I start mine about once a month in the winter. But before I start it, I remove the coil wire and turn the engine over until there is significant oil pressure - at least 30psi. Then I plug the coil wire back in and start the engine and let it fully warm up. I disconnect the battery but don't take it out of the car.
                Last edited by Howard Prout; October 31st, 2009, 11:28 AM. Reason: addition
                sigpic "Old Betsy" - my '59 convertible J9YJ116209 Thunderbird Registry #33341


                • #9
                  I have been storing the Effie for Vermont winters since the early 80's, stored a '69 Mustang for a few winters, and my '59 T-bird for several winters now as well.

                  While I have done preparation on some, I have found the following to be what works for me (without a lot of effort). Over the years I have gone through various processes to put a vehicle up but do not any longer go through a great process to put a vehicle up.

                  I suppose that there are under lying issues with what I do that will harm the long term well being of the vehicle, but I have had the Effie refurbished since the early 80's and nothing detrimental has surfaced due to storage to date.

                  Specifically, I put the Effie up at the end of October and have her running again in April, so she is dormant for just over 5 months. For the past several years I have not done anything but shut the key off and remove it. Some times I have disconnected the battery, but most times I do not. I have used stabilizer in the past, but have not in the past several years, even though it may make sense now with the ethanol issue. In the spring I let the electric fuel pump charge the carburetor and then start her up. I think the key here is that she is started up and run as soon a possible in the spring and on into the summer. Another thing that I consider is to change the oil in the fall instead of the spring so that it sits with fresh oil as opposed to oil that might have an acid build-up, but have not done that yet.

                  More importantly, in my opinion, the Effie is stored in a barn with an elevated wood floor. Storing a vehicle on a concrete or on-grade gravel floor is the hardest thing for them in my view. I stored the Mustang in a slab on grade storage building for a winter with other vehicles that were in and out of the building with poor results. The car had noticeable rust/bubbling over the winter even though it was “stored” and not used. My T-bird came home this summer from being stored for 3 years in a storage building with a gravel floor with noticeable deterioration in the body. Due to the length of storage the car also came back home with brakes that do not work, hoses that are leaking, etc.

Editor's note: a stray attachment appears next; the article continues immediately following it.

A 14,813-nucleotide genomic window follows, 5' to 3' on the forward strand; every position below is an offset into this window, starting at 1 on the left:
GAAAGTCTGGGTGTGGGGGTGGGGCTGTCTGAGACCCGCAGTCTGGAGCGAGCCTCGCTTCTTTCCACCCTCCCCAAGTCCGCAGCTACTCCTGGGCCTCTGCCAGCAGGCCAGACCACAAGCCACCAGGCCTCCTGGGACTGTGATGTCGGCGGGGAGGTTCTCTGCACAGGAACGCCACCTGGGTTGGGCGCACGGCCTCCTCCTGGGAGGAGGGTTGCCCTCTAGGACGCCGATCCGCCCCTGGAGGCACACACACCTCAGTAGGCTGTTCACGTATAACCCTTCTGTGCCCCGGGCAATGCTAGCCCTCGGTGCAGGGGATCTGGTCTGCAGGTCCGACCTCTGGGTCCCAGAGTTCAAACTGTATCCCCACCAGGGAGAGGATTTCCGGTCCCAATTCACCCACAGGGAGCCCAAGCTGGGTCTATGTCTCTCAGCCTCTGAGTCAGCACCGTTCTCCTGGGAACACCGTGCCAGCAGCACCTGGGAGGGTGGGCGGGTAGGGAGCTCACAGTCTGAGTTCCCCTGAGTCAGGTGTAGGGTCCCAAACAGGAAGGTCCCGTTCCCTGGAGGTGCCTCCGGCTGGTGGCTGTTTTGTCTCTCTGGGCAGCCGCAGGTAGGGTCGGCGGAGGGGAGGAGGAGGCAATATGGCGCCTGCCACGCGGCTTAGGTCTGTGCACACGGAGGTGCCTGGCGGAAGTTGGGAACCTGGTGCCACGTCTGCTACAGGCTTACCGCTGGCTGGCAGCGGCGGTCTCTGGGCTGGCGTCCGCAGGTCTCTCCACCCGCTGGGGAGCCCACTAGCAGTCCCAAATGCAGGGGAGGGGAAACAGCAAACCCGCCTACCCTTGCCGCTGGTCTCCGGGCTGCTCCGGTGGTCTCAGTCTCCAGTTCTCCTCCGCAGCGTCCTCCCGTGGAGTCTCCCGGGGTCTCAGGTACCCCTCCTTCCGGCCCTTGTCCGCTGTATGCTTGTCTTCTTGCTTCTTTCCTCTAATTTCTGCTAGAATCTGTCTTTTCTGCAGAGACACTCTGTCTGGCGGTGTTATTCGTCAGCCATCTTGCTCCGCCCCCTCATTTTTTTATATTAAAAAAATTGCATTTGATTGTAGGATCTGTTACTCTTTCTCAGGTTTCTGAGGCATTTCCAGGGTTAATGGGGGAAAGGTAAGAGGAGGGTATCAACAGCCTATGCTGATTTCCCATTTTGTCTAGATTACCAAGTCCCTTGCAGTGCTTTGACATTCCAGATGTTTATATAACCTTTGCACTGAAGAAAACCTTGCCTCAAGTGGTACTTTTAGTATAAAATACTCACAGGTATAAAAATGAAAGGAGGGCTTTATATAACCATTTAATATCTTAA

So, a very important thing to me is to minimize the storage period and run the vehicle through as much of the year as possible to keep fluids moving, etc. When you store, I am a firm believer that a wood floor (elevated) is the best. If you store it on a concrete floor make sure that there are not vehicles that will be in and out into the winter weather in the same building (the salt brought in from them will react with the concrete floor and damage the vehicle in storage). If you must put it in a building with a concrete floor, seal the floor to minimize off-gassing of the floor. If you store in a dirt floor building, make sure that it will be dry. I my opinion, a dry dirt floor is better that a concrete floor.

                  If a vehicle is stored for a period longer that the winter cycle described above, then by all means prep it. I will be re-building stuff on my T-Bird that has seized up due to 3 years in storage and inactive, some from I not preparing it, some from inactivity.
                  1949 Ford F-1
                  1959 T-Bird
                  1998 Subaru Legacy SW (not web worthy)